County we lived in a while ago had this same problem; here’s what the county commission decided to do: Each and every household had an annual fee for solid waste added to their electric bill, and thereafter all deliveries to the transfer stations were totally free.
    Some continued with paid private pick ups, others who were good recyclers went once a month or even less to the transfer station, especially if they were composting all their food scraps — or feeding their chickens, etc…
    Although old, sometimes very old ”dumps” were found, there was no reason for anyone to continue dumping along the roads, etc…
    This policy worked very well.

  2. Steven McMacken November 22, 2019 5:13 am Reply

    Sadly, in this age of self-centeredness and entitlement, asking anyone to take responsibility for his or her actions is probably asking too much. But if enough people commit to improving the environment and start leading by example then, perhaps, others will follow. The sooner we realize that the fate of Kauai is, quite literally, in our own hands, then the sooner we can take action to preserve it.

  3. Steven McMacken November 22, 2019 5:15 am Reply

    One sentence in your editorial struck me:

    “And we can’t pin them down for flying their junk cars out here and leaving them in random places throughout the island.”

    This actually happens? People “fly” in their junk cars and abandon them here? How can the powers that be allow this to happen?

    1. Rereader November 22, 2019 4:00 pm Reply

      I think the point was that people don’t do that, for the obvious reason of impracticality. And thus it is a local doing it.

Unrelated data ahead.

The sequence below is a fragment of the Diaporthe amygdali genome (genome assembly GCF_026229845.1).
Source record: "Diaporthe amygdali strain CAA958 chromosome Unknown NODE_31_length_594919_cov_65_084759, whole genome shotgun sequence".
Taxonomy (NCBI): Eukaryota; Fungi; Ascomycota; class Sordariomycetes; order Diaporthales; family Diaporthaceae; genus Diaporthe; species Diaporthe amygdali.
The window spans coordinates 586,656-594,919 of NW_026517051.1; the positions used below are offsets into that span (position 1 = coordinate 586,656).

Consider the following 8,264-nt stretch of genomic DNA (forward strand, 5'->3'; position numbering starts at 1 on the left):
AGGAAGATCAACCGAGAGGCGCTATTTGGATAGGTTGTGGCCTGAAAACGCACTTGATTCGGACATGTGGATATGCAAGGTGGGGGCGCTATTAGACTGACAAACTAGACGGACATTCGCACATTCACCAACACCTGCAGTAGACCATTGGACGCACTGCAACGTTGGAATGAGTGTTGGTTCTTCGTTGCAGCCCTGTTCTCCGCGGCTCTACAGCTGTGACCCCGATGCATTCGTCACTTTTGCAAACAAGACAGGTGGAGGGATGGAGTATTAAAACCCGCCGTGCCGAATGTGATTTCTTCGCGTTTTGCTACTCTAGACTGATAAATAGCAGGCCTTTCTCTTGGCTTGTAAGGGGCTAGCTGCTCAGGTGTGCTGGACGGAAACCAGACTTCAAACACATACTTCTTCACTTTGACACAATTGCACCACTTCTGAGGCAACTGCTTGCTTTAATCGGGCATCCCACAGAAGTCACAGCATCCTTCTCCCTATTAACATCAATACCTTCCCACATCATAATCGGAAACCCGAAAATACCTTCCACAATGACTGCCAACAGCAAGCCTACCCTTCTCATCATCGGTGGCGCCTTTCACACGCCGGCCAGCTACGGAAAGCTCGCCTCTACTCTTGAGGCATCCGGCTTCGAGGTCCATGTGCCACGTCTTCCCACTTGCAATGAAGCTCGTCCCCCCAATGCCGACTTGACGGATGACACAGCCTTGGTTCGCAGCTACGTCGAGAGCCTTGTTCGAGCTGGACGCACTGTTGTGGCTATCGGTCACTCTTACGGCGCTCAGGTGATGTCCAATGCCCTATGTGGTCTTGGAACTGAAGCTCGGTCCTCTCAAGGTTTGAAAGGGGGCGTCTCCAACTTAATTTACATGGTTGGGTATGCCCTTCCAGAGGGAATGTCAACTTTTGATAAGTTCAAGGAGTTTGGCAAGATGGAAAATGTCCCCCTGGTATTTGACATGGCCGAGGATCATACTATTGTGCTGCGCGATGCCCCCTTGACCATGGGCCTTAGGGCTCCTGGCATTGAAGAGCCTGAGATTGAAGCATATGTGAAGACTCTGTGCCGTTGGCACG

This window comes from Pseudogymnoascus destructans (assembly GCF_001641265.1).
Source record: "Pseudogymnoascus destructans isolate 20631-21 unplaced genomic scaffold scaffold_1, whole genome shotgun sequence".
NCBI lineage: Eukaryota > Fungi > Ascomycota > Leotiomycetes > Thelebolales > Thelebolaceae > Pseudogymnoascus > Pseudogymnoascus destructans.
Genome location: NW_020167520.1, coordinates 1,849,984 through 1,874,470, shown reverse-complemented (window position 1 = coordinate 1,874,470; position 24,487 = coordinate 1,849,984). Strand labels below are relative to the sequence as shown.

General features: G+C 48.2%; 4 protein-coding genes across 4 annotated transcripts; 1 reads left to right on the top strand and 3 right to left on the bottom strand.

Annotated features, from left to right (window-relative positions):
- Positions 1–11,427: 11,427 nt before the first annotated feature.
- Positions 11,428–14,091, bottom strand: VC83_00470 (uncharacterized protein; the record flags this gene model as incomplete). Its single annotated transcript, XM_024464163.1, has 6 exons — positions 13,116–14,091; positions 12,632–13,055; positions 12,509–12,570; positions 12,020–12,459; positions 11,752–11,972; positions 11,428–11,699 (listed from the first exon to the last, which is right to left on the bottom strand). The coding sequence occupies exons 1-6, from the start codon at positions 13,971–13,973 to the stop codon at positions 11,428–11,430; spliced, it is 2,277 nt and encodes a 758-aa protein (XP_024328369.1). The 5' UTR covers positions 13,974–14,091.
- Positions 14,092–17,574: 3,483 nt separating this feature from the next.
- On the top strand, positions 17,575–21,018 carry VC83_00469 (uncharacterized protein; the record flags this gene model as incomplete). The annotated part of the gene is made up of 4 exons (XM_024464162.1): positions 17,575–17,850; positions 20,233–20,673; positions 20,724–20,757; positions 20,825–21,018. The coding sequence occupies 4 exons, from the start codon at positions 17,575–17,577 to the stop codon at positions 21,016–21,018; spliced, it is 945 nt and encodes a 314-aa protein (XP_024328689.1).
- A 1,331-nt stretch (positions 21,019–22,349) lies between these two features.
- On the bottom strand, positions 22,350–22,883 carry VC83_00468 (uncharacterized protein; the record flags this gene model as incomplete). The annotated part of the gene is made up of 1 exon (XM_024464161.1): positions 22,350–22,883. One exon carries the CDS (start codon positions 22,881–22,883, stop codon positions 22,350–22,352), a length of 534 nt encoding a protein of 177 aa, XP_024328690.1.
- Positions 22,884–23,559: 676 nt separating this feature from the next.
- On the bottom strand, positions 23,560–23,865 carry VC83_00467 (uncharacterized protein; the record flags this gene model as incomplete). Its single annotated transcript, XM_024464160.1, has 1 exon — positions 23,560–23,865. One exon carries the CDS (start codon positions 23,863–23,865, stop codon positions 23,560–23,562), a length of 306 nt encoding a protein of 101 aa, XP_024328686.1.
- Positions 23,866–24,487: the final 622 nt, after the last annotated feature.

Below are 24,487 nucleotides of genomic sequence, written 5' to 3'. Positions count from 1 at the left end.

1. Steven McMacken November 23, 2019 4:46 am Reply

        Thank you. I agree — now that I’ve reread it — that that was the intent of the statement. (Need more coffee.)

  4. pay to ship a junk car? November 22, 2019 1:31 pm Reply

    I think it possible, but not likely that someone would spend $2K or more to bring a car from the mainland, only to abandon it here, however, we do it for aluminum, and glass…why not institute a “deposit” on all cars sold, and brought to the island…say $1K per vehicle, Once the car is sold, the “deposit” is refunded to the seller, and is then paid by the buyer. If the owner recycles the auto correctly, they get their deposit back as long as they have proof. If there is no record of sale for the vehicle within 6 months, the deposit is forfeited to the county, to help cover whatever disposal fees there may be. Someone came up with a suggestion that the sales transaction should take place at the DMV, so the seller is assured that the transaction has been completed…that sounds like something that could be implemented as well….no more abandoning your car on the island without consequences…

    1. JAMES November 24, 2019 8:02 am Reply